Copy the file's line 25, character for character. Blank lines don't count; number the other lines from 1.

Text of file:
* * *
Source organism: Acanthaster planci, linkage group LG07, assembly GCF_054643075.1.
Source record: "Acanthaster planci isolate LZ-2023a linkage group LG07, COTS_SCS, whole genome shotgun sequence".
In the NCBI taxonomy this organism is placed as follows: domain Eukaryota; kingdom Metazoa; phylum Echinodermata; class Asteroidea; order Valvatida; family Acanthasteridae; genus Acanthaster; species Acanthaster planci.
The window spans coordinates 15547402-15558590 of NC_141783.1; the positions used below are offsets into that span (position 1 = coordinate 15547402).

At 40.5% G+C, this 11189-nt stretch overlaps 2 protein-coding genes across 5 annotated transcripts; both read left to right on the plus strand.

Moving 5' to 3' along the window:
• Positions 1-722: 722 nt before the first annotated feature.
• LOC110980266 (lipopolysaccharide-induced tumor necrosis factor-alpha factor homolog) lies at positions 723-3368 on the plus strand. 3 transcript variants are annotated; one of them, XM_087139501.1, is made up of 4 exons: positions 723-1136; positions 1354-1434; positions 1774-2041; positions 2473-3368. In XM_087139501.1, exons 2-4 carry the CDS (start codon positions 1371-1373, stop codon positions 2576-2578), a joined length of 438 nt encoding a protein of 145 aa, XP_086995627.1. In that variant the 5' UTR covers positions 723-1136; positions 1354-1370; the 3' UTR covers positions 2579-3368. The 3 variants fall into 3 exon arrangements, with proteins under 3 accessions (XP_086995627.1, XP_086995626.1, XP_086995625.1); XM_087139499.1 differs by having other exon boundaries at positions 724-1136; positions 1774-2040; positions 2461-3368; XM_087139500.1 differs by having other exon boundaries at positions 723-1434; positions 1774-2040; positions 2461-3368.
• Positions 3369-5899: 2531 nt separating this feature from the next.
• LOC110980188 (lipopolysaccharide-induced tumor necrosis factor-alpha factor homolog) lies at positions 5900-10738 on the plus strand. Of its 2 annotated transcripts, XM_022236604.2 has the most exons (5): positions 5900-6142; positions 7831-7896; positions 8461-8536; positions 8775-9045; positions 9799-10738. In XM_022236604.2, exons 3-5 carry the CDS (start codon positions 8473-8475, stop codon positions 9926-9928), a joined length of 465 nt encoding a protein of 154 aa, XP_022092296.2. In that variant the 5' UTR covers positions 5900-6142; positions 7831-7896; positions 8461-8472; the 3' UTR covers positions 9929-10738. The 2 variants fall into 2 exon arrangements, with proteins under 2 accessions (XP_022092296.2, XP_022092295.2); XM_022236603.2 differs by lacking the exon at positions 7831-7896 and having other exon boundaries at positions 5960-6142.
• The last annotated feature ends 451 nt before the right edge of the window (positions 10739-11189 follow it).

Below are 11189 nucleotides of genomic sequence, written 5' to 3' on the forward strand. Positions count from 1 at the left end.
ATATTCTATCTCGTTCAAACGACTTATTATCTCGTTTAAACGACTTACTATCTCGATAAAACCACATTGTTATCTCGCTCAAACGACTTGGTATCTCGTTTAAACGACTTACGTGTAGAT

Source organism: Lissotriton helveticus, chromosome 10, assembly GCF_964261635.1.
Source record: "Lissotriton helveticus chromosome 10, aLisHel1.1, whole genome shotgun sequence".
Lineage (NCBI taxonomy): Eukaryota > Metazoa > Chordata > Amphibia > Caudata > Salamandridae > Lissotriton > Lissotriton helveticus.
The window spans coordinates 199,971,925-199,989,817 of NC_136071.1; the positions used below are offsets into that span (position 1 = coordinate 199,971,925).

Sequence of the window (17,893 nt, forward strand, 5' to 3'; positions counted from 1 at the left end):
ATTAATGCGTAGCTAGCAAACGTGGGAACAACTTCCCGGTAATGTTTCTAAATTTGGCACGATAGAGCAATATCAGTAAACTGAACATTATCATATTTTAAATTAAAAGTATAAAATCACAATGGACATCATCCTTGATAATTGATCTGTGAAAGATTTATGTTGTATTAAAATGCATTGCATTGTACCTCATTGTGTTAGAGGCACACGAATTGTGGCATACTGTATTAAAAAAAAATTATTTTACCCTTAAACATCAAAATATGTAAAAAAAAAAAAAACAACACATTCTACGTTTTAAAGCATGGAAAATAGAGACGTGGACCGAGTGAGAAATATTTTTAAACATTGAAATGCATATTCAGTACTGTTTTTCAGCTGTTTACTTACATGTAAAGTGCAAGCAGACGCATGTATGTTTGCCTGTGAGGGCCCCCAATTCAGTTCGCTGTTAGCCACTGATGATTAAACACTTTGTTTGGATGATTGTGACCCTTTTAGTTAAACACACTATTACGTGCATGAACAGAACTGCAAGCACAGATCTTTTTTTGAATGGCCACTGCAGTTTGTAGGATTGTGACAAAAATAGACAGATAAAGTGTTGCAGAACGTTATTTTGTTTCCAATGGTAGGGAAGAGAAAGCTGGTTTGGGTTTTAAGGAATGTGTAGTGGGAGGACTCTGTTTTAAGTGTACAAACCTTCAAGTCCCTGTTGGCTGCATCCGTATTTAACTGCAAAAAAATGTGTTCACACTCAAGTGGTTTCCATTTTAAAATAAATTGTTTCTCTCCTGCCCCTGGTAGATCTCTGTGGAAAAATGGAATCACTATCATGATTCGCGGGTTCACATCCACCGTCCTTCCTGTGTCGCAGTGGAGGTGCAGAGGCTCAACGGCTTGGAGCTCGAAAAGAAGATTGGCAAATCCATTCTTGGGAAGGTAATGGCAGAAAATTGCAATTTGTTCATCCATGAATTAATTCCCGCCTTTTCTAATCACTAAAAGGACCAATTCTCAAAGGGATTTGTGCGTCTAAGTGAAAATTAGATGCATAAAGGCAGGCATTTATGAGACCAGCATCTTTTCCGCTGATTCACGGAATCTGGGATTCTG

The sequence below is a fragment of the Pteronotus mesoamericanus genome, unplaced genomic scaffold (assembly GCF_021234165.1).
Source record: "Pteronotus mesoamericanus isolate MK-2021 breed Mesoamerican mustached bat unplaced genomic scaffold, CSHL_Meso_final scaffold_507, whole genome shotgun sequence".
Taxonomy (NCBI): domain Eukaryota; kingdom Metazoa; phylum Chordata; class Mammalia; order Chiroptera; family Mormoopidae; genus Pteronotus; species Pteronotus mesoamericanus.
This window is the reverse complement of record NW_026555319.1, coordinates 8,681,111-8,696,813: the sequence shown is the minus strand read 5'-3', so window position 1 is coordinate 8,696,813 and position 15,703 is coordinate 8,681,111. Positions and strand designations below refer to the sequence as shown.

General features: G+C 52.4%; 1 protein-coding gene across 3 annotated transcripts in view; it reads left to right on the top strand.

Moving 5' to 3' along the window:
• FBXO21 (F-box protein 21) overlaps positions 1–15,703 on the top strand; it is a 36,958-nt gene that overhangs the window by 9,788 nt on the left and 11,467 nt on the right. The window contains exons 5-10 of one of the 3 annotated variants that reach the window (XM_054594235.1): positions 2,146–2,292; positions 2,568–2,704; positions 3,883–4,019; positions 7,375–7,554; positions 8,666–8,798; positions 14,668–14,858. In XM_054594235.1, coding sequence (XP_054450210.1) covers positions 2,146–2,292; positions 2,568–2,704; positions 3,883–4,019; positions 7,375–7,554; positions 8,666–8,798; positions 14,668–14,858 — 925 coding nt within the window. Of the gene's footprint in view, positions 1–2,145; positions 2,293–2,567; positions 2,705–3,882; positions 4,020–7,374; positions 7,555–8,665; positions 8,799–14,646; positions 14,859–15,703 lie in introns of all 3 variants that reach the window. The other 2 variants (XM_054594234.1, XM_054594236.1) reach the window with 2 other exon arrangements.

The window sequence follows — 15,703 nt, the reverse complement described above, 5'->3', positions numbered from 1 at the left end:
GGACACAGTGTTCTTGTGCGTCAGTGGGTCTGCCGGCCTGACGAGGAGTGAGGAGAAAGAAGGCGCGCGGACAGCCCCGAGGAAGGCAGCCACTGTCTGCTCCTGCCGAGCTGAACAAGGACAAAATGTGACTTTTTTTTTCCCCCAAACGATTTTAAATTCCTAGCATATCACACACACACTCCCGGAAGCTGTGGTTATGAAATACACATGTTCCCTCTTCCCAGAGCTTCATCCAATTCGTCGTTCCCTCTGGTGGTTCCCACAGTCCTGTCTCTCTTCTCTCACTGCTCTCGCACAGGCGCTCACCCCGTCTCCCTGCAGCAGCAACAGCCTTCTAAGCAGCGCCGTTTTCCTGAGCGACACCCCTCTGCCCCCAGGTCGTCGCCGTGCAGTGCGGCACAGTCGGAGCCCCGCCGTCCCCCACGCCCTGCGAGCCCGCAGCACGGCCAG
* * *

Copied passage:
Moving 5' to 3' along the window: